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Treating common sleep disorder may help protect against dementia

A common sleep disorder called sleep apnea can pave the way for dementia and Alzheimer’s disease later in life. Getting adequate treatment for the disease, however, can help protect against the development of these tragic diseases, according to a new study from the University of Michigan Medical of Michigan. This is based on data from more than 50,000 people.

Sleep apnea is a condition in which someone stops breathing repeatedly during the night due to the muscles in the throat relaxing and closing the airways. Depending on the severity of the condition, someone may stop breathing hundreds of times a night, resulting in exhaustion the next day.

Feeling tired is just a potential consequence of sleep apnea, however, and more serious problems, including heart problems, can occur. Various treatments for the disease are presented, including the use of a mouthpiece and weight loss. In some cases, however, a continuous positive airway pressure (CPAP) machine is prescribed.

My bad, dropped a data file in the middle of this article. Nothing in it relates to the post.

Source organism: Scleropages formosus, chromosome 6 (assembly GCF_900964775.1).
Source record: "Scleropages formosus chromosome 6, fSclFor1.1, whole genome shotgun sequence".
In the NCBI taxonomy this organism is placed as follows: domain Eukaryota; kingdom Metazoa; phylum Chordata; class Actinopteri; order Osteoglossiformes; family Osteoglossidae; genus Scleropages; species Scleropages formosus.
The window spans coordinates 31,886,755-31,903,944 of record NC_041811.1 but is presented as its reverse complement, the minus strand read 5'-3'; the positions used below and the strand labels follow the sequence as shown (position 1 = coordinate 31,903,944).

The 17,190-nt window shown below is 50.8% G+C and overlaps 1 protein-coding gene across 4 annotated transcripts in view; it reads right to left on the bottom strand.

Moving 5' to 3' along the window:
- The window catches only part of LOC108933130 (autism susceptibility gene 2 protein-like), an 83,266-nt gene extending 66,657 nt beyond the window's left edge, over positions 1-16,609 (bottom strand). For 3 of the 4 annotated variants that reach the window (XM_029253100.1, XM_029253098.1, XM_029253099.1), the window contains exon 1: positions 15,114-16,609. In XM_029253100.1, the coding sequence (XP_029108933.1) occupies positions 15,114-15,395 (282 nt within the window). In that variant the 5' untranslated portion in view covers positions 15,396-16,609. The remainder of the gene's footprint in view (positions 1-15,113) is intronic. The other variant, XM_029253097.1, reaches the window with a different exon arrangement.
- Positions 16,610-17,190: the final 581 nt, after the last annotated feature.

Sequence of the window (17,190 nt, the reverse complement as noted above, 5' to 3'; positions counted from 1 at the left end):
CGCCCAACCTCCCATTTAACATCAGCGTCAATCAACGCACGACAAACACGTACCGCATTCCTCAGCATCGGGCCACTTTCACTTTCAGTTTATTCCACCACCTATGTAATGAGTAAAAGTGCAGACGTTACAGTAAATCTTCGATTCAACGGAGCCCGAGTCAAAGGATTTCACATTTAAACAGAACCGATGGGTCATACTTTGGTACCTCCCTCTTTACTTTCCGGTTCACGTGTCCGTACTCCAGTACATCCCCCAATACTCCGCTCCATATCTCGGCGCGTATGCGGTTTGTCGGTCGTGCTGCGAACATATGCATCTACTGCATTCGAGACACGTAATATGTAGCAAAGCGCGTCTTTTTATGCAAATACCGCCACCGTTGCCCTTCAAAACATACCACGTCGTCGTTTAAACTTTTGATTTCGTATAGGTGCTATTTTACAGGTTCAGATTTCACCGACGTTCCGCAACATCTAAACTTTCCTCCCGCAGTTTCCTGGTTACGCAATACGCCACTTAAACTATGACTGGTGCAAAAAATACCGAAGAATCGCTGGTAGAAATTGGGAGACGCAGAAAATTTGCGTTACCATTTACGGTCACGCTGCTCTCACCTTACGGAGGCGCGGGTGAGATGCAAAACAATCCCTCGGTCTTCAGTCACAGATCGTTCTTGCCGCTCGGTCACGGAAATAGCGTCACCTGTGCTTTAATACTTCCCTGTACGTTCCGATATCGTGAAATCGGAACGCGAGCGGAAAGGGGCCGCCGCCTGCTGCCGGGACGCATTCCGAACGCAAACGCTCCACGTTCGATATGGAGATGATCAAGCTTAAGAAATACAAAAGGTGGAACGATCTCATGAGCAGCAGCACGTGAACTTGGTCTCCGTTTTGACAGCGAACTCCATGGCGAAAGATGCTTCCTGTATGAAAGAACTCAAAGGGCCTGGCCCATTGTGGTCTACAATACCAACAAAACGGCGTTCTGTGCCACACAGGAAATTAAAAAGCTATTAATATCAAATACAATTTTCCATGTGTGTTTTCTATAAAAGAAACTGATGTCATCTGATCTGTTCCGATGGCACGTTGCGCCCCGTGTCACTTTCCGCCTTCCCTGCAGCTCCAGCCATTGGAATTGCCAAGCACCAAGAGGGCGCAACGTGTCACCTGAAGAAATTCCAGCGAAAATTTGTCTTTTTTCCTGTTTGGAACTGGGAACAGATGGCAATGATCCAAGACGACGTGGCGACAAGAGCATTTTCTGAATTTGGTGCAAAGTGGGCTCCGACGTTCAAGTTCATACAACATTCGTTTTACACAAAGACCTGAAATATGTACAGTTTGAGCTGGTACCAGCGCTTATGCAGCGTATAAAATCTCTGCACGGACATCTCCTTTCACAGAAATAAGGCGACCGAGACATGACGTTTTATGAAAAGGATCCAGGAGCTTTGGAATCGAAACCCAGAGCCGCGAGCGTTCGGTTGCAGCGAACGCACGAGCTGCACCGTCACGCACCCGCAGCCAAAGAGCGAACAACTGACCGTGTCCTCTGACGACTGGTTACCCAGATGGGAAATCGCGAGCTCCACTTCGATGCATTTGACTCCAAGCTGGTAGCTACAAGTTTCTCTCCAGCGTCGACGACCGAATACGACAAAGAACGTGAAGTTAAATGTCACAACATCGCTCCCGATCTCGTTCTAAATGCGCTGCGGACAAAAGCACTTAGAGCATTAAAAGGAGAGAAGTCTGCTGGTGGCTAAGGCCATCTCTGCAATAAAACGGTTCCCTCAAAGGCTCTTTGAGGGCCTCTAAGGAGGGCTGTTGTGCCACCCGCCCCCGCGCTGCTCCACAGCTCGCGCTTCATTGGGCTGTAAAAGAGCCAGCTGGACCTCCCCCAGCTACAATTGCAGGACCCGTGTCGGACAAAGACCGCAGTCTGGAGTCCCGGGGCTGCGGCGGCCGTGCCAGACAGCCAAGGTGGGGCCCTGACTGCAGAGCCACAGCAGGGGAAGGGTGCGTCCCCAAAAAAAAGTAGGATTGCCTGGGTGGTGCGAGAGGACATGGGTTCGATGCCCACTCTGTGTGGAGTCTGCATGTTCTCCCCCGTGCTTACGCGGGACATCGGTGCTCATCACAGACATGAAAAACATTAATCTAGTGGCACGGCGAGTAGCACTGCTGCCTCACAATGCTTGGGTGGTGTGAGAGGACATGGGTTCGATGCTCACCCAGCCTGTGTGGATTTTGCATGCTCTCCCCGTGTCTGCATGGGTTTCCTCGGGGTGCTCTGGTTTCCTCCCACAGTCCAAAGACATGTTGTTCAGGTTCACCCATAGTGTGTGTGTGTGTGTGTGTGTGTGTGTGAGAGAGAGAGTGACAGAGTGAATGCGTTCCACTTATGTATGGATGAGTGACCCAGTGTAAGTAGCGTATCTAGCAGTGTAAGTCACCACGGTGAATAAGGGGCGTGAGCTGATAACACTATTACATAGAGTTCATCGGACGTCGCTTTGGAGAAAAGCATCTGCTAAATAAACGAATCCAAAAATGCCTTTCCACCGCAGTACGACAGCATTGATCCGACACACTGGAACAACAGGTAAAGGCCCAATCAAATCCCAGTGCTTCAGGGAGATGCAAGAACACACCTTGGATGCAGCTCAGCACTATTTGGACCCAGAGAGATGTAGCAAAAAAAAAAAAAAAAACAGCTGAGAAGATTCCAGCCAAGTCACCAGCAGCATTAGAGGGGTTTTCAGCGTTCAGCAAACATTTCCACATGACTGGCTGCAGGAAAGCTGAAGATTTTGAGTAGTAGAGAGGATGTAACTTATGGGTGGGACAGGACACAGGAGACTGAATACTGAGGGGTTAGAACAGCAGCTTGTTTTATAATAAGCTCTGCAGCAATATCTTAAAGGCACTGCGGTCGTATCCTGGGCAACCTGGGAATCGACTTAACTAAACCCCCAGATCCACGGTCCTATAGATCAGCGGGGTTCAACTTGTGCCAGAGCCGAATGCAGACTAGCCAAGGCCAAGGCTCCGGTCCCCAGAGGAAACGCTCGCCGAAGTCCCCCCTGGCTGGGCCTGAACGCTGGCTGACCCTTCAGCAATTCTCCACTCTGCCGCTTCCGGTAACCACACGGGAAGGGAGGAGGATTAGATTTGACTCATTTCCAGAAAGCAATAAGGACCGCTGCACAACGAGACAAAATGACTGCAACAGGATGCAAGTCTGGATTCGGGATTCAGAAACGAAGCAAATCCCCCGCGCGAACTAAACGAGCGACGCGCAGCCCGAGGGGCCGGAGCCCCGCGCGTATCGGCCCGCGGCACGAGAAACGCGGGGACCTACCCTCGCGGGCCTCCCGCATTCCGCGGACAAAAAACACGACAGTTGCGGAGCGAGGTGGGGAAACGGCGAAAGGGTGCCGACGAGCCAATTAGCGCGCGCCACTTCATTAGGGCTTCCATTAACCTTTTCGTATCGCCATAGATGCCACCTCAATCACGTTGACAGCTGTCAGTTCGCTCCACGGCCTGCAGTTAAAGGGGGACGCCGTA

This machine works by creating positive pressure in the airways, which prevents the patient’s throat muscles from preventing breathing and helps the user to get a good night’s sleep. The new study linked the use of CPAP therapy in cases of sleep apnea with reduced chances of developing dementia, including Alzheimer’s disease.

This is based on an analysis of data from more than 50,000 adults aged 65 and over who received Medicare and suffered from obstructive sleep apnea. The study’s lead author, Galit Levi Dunietz, Ph.D., explained:

We found a significant association between positive airway pressure use and lower risk of Alzheimer’s and other types of dementia over three years, suggesting that positive airway pressure may be protective against dementia risk in people with OSA.

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